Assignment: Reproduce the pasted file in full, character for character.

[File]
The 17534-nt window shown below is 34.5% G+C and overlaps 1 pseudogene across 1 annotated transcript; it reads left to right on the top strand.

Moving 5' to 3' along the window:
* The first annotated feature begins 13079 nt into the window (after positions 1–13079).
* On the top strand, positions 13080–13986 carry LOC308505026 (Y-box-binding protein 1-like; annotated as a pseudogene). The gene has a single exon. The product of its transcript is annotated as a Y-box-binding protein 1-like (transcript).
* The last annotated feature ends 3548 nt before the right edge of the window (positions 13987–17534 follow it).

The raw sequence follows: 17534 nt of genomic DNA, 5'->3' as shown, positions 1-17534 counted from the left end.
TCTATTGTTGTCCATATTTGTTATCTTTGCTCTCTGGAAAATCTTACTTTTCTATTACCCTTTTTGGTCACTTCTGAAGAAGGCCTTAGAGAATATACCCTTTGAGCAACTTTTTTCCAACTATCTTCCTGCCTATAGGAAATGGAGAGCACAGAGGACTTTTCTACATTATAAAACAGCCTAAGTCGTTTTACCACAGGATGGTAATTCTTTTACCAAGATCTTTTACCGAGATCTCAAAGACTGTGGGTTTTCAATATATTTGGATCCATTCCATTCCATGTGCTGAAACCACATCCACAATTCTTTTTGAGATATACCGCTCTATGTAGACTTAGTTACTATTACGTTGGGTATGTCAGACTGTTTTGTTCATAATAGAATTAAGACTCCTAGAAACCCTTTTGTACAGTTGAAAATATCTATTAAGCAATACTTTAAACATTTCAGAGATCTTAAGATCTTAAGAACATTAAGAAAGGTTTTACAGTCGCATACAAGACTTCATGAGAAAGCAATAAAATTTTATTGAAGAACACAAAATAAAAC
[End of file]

The 17534-nt window shown below is 34.5% G+C and overlaps 1 pseudogene across 1 annotated transcript; it reads left to right on the top strand.

Moving 5' to 3' along the window:
* The first annotated feature begins 13079 nt into the window (after positions 1–13079).
* On the top strand, positions 13080–13986 carry LOC308505026 (Y-box-binding protein 1-like; annotated as a pseudogene). The gene has a single exon. The product of its transcript is annotated as a Y-box-binding protein 1-like (transcript).
* The last annotated feature ends 3548 nt before the right edge of the window (positions 13987–17534 follow it).

The raw sequence follows: 17534 nt of genomic DNA, 5'->3' as shown, positions 1-17534 counted from the left end.
TCTATTGTTGTCCATATTTGTTATCTTTGCTCTCTGGAAAATCTTACTTTTCTATTACCCTTTTTGGTCACTTCTGAAGAAGGCCTTAGAGAATATACCCTTTGAGCAACTTTTTTCCAACTATCTTCCTGCCTATAGGAAATGGAGAGCACAGAGGACTTTTCTACATTATAAAACAGCCTAAGTCGTTTTACCACAGGATGGTAATTCTTTTACCAAGATCTTTTACCGAGATCTCAAAGACTGTGGGTTTTCAATATATTTGGATCCATTCCATTCCATGTGCTGAAACCACATCCACAATTCTTTTTGAGATATACCGCTCTATGTAGACTTAGTTACTATTACGTTGGGTATGTCAGACTGTTTTGTTCATAATAGAATTAAGACTCCTAGAAACCCTTTTGTACAGTTGAAAATATCTATTAAGCAATACTTTAAACATTTCAGAGATCTTAAGATCTTAAGAACATTAAGAAAGGTTTTACAGTCGCATACAAGACTTCATGAGAAAGCAATAAAATTTTATTGAAGAACACAAAATAAAAC